The world is still mourning the death of the lead author and organizer of Charter 08, the 2010 Nobel Peace Prize laureate Liu Xiaobo. He died a martyr’s death 110 days ago after 9 years of imprisonment.

Thanks to the arduous work and enormous sacrifices by people like Liu Xiaobo, the concepts of human rights and democracy have prevailed in the minds of the Chinese general public. A breakthrough for a democratic change will surely come from the people. Change is unlikely to happen first from within the heavily entrenched CCP regime which values stability-above-all.

Despite the CCP’s best effort to impose strict control over the media, the Internet has allowed people to connect, to share information. Following the release of Charter 08, grassroots support for the document was immediate and unprecedented, even though the CCP regime tried to block its spread. Those who signed the Charter with their real names came from diverse segments of society. Liu Xiaobo and Charter 08 are a banner which will continue to transform individual protests into a long-lasting movement that demands across-the- board, systematic change.

With a clear direction of the political resistance movement, the people will grow to exert greater and greater pressure on the Communist regime. As non-governmental forces grow and civil protests escalate, the struggle for power among different factions within the communist regime will become more pronounced. Once external pressures reach a critical mass, rival factions within the CCP will have no choice but take the voices of the citizens seriously and seek their support to survive.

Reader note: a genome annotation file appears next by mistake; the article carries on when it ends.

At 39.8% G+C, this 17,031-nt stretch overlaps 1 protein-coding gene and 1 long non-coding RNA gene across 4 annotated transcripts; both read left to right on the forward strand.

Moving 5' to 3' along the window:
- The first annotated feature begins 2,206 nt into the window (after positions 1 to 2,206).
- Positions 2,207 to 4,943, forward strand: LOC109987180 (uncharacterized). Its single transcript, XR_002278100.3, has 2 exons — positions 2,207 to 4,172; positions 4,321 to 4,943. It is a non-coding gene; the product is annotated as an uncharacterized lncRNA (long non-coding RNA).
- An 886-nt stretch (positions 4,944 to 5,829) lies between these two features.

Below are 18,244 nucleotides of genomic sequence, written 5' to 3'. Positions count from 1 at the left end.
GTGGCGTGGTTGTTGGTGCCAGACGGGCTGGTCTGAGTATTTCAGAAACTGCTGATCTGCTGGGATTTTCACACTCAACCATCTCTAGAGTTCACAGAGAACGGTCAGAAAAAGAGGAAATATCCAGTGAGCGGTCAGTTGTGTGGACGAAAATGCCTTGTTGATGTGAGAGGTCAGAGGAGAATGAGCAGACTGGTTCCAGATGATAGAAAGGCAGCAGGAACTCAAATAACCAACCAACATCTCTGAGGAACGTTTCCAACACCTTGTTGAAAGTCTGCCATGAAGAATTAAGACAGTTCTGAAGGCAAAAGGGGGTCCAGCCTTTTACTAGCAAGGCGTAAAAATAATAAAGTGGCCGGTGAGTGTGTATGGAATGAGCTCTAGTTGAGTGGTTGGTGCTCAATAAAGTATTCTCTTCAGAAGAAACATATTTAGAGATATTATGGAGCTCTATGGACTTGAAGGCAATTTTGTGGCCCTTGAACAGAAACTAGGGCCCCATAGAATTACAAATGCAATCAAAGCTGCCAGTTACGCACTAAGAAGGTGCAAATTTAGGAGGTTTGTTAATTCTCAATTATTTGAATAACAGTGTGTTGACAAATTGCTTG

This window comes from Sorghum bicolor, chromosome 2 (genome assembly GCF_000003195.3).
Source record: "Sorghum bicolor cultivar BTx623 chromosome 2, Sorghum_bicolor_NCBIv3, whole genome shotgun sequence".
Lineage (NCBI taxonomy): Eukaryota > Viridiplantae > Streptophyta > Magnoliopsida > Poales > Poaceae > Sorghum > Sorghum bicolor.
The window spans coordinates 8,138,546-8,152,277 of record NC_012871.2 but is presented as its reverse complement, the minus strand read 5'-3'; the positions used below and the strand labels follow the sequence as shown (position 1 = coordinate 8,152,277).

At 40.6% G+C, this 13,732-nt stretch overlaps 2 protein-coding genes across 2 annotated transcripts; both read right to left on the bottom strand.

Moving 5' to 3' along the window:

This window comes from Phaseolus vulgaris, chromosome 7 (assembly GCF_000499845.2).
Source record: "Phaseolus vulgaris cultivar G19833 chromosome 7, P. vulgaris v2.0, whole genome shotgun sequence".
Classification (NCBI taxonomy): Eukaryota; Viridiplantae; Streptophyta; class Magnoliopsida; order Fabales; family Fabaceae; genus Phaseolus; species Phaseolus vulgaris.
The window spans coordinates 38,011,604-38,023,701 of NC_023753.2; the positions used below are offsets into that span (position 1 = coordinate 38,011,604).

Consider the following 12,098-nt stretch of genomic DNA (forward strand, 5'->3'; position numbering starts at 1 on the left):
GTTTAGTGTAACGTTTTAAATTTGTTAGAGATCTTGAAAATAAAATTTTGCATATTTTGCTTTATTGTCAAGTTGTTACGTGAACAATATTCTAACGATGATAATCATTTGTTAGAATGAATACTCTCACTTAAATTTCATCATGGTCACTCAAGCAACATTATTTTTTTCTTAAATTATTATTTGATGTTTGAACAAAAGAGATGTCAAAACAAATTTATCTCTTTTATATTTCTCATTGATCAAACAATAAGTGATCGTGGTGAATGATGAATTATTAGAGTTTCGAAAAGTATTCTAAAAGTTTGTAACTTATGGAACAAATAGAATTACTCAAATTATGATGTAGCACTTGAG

No one can predict with precision when the moment of dramatic opening for change will come in China. Virtually every one of the sixty some peaceful transitions to democracy in the past few decades have come as a surprise to the West. One reason is that diplomats, academics, and policy makers generally do not pay attention to what is happening with students, workers, farmers—with the street level society and culture of the world’s not-free countries.

The people of China are obviously experiencing revolutionary change. Above all else we must maintain our faith in my compatriots that we can and will join the vast majority of the world’s peoples who now live in free or at least partly free countries. An opening for change could come in the next few months or it may take a few more years. Of course it will never come without collective efforts, including those from the international community. So we must persevere and be ready and keep the faith.

“Be watchful and strong in the faith, for the time draws near,” exhorted St. Paul, a persecutor of Christians who converted to the faith. Ladies and gentlemen, our time draws near. We must watch and be strong and be supportive and be ready.

Read the speech in the website of “Initiatives for China”.

Dr. Yang Jianli gave this speech remotely through Skype. He was not able to make it physically to the Convention due to a travel document issue.